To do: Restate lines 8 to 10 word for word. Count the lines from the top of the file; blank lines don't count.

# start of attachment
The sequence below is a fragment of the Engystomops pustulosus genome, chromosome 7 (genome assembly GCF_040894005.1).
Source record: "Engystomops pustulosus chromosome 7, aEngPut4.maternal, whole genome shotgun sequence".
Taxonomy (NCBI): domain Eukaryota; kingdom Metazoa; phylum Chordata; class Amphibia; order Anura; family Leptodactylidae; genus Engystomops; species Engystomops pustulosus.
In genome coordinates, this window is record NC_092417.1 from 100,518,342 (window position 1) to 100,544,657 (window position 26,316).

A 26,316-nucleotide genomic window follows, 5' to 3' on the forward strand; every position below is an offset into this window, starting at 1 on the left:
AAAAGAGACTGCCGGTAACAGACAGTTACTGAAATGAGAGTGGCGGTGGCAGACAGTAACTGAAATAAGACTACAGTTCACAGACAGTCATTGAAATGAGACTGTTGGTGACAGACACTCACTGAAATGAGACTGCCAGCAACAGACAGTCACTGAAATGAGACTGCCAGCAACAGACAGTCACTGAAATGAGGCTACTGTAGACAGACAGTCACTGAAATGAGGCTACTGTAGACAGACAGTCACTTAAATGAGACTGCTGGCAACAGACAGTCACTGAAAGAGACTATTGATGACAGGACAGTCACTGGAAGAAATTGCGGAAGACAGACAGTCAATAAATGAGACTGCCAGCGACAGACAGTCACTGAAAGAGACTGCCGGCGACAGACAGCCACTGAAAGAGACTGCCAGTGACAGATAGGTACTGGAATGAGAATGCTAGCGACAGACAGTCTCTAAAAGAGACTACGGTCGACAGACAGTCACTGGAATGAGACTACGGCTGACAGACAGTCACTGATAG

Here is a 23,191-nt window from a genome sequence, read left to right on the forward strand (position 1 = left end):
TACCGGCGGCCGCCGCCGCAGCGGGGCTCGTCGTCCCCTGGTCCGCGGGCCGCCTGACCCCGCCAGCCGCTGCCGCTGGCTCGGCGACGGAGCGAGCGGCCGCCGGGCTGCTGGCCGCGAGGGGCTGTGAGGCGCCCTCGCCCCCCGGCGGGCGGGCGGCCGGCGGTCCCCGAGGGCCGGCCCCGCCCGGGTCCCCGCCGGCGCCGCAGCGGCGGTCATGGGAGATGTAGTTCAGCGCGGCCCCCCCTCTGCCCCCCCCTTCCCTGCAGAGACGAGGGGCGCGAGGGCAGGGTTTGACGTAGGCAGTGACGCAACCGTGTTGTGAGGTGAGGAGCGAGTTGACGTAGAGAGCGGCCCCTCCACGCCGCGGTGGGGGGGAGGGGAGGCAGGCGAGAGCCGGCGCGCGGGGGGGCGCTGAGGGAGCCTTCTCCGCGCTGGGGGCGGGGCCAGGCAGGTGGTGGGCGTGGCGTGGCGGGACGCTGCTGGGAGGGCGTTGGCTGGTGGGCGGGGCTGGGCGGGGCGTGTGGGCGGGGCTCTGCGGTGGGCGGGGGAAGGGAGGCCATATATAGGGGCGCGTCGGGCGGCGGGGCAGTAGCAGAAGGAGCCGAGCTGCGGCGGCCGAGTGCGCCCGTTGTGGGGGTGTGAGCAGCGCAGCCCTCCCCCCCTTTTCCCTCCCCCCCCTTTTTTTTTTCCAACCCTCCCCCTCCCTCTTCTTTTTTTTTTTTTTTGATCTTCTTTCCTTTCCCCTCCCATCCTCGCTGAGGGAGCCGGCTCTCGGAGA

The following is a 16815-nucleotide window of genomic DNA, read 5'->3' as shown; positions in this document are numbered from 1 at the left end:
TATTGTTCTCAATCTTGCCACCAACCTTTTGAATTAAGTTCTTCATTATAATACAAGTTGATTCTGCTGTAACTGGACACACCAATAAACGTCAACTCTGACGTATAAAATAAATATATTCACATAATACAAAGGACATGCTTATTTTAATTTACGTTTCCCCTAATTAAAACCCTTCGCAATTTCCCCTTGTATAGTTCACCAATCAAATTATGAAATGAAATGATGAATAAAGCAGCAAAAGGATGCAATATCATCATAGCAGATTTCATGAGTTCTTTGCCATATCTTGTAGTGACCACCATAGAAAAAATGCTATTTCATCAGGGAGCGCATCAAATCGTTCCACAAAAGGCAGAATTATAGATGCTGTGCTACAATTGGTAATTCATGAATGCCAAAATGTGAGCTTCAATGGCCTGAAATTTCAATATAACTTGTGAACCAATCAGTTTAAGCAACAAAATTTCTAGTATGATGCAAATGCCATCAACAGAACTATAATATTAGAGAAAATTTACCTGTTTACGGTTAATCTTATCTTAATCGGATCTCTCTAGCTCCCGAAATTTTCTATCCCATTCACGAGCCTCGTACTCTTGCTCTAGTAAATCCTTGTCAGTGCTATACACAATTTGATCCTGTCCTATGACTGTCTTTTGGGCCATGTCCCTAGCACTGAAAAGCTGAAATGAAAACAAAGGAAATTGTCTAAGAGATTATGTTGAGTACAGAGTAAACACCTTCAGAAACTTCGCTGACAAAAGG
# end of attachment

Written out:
TACCGGCGGCCGCCGCCGCAGCGGGGCTCGTCGTCCCCTGGTCCGCGGGCCGCCTGACCCCGCCAGCCGCTGCCGCTGGCTCGGCGACGGAGCGAGCGGCCGCCGGGCTGCTGGCCGCGAGGGGCTGTGAGGCGCCCTCGCCCCCCGGCGGGCGGGCGGCCGGCGGTCCCCGAGGGCCGGCCCCGCCCGGGTCCCCGCCGGCGCCGCAGCGGCGGTCATGGGAGATGTAGTTCAGCGCGGCCCCCCCTCTGCCCCCCCCTTCCCTGCAGAGACGAGGGGCGCGAGGGCAGGGTTTGACGTAGGCAGTGACGCAACCGTGTTGTGAGGTGAGGAGCGAGTTGACGTAGAGAGCGGCCCCTCCACGCCGCGGTGGGGGGGAGGGGAGGCAGGCGAGAGCCGGCGCGCGGGGGGGCGCTGAGGGAGCCTTCTCCGCGCTGGGGGCGGGGCCAGGCAGGTGGTGGGCGTGGCGTGGCGGGACGCTGCTGGGAGGGCGTTGGCTGGTGGGCGGGGCTGGGCGGGGCGTGTGGGCGGGGCTCTGCGGTGGGCGGGGGAAGGGAGGCCATATATAGGGGCGCGTCGGGCGGCGGGGCAGTAGCAGAAGGAGCCGAGCTGCGGCGGCCGAGTGCGCCCGTTGTGGGGGTGTGAGCAGCGCAGCCCTCCCCCCCTTTTCCCTCCCCCCCCTTTTTTTTTTCCAACCCTCCCCCTCCCTCTTCTTTTTTTTTTTTTTTGATCTTCTTTCCTTTCCCCTCCCATCCTCGCTGAGGGAGCCGGCTCTCGGAGA

The following is a 16815-nucleotide window of genomic DNA, read 5'->3' as shown; positions in this document are numbered from 1 at the left end:
TATTGTTCTCAATCTTGCCACCAACCTTTTGAATTAAGTTCTTCATTATAATACAAGTTGATTCTGCTGTAACTGGACACACCAATAAACGTCAACTCTGACGTATAAAATAAATATATTCACATAATACAAAGGACATGCTTATTTTAATTTACGTTTCCCCTAATTAAAACCCTTCGCAATTTCCCCTTGTATAGTTCACCAATCAAATTATGAAATGAAATGATGAATAAAGCAGCAAAAGGATGCAATATCATCATAGCAGATTTCATGAGTTCTTTGCCATATCTTGTAGTGACCACCATAGAAAAAATGCTATTTCATCAGGGAGCGCATCAAATCGTTCCACAAAAGGCAGAATTATAGATGCTGTGCTACAATTGGTAATTCATGAATGCCAAAATGTGAGCTTCAATGGCCTGAAATTTCAATATAACTTGTGAACCAATCAGTTTAAGCAACAAAATTTCTAGTATGATGCAAATGCCATCAACAGAACTATAATATTAGAGAAAATTTACCTGTTTACGGTTAATCTTATCTTAATCGGATCTCTCTAGCTCCCGAAATTTTCTATCCCATTCACGAGCCTCGTACTCTTGCTCTAGTAAATCCTTGTCAGTGCTATACACAATTTGATCCTGTCCTATGACTGTCTTTTGGGCCATGTCCCTAGCACTGAAAAGCTGAAATGAAAACAAAGGAAATTGTCTAAGAGATTATGTTGAGTACAGAGTAAACACCTTCAGAAACTTCGCTGACAAAAGG